Colorado’s lawsuit against Purdue Pharma, the maker of OxyContin, is likely to end in a settlement that could give the state ten of millions to invest in addiction treatment, state Attorney General Phil Weiser said.
“They don’t have a leg to stand on,” Weiser said of Purdue. He called the facts of the case “damning,” in an interview Monday with the The Durango Herald’s editorial board.
Former Attorney General Cynthia Coffman filed a lawsuit against Purdue in September, alleging the company misled Colorado health care providers and consumers about the addiction risks associated with opioid painkillers.
Some patients who received opioid prescriptions went on to seek out other forms of opioids, such as heroin, which contributed to a high number of deaths related to opioids across the state, data show.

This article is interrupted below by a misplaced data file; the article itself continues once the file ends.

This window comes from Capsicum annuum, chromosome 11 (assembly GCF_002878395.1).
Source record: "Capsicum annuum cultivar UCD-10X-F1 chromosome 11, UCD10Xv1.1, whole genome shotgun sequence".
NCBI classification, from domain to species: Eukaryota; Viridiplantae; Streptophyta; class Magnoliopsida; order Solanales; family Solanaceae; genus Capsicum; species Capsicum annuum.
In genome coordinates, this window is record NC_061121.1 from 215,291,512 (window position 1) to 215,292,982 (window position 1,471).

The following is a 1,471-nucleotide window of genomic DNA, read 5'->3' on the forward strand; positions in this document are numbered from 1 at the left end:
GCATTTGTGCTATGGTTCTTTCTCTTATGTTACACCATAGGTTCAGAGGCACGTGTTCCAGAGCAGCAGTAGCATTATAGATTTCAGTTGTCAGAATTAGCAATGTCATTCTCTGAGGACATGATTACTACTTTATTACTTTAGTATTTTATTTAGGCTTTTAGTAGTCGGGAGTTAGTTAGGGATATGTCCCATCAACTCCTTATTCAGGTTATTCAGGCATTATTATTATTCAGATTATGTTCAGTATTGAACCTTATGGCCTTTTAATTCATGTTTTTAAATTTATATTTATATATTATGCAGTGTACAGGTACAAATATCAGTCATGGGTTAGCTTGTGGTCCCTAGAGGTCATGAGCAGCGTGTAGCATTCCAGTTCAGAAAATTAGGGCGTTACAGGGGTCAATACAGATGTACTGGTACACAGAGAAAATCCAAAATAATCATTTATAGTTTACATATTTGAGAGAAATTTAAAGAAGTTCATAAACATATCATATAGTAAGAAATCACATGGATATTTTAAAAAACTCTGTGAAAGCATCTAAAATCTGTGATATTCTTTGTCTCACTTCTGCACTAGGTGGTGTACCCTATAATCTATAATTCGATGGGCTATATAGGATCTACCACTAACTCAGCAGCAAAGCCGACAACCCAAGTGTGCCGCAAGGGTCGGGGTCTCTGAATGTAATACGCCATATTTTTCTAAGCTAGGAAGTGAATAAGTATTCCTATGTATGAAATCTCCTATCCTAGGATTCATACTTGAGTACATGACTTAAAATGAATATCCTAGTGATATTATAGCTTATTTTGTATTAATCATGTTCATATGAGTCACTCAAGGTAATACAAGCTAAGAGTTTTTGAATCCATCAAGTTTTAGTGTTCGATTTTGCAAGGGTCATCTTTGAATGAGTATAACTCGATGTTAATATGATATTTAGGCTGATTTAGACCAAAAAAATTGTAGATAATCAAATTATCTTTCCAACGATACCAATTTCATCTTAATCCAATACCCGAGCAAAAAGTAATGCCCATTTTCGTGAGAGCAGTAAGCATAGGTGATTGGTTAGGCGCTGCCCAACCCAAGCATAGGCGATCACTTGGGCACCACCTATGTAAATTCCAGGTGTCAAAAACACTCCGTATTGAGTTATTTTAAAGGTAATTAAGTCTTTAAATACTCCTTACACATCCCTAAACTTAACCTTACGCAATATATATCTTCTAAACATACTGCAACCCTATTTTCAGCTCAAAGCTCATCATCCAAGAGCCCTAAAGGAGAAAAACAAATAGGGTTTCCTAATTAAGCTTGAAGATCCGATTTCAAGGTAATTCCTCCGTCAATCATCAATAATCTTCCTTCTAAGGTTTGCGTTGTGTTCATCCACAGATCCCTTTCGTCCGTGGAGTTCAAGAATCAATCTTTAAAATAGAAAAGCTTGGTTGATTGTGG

Colorado is one of many states, cities and counties to sue Purdue for damages related to the opioid epidemic.
Weiser said he expected the case would be settled while he is in office.
He cited Oklahoma’s $200 million settlement with Purdue as proof.
It is possible Purdue could reduce its liability by filing bankruptcy, an option the company has floated, according to national media outlets.
If Colorado settles with Purdue, Weiser said he would like to see the money invested in treatment options, including peer support, rehabilitation to gain job skills and outpatient and inpatient treatment centers.
“This is my top priority,” he said.
Inpatient and outpatient drug rehab is lacking across the state. In La Plata County, two outpatient clinics are dedicated to addiction treatment, and inpatient drug treatment is not available.